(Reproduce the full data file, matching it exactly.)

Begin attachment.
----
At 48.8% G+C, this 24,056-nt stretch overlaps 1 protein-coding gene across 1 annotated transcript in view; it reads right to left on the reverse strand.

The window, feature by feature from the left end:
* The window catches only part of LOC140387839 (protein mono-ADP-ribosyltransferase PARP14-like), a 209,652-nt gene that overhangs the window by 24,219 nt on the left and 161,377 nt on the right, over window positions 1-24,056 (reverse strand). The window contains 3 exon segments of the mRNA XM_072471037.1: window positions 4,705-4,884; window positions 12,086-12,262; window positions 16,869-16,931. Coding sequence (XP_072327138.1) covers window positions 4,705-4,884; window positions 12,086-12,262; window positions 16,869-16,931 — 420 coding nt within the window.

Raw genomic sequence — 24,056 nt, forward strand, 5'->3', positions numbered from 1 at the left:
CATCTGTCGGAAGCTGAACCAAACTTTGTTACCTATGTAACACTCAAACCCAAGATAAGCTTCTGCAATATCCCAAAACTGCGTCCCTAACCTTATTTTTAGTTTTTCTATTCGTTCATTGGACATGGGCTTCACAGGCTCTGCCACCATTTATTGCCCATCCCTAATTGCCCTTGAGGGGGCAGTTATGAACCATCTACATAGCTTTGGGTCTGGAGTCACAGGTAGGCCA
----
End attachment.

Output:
At 48.8% G+C, this 24,056-nt stretch overlaps 1 protein-coding gene across 1 annotated transcript in view; it reads right to left on the reverse strand.

The window, feature by feature from the left end:
* The window catches only part of LOC140387839 (protein mono-ADP-ribosyltransferase PARP14-like), a 209,652-nt gene that overhangs the window by 24,219 nt on the left and 161,377 nt on the right, over window positions 1-24,056 (reverse strand). The window contains 3 exon segments of the mRNA XM_072471037.1: window positions 4,705-4,884; window positions 12,086-12,262; window positions 16,869-16,931. Coding sequence (XP_072327138.1) covers window positions 4,705-4,884; window positions 12,086-12,262; window positions 16,869-16,931 — 420 coding nt within the window.

Raw genomic sequence — 24,056 nt, forward strand, 5'->3', positions numbered from 1 at the left:
CATCTGTCGGAAGCTGAACCAAACTTTGTTACCTATGTAACACTCAAACCCAAGATAAGCTTCTGCAATATCCCAAAACTGCGTCCCTAACCTTATTTTTAGTTTTTCTATTCGTTCATTGGACATGGGCTTCACAGGCTCTGCCACCATTTATTGCCCATCCCTAATTGCCCTTGAGGGGGCAGTTATGAACCATCTACATAGCTTTGGGTCTGGAGTCACAGGTAGGCCA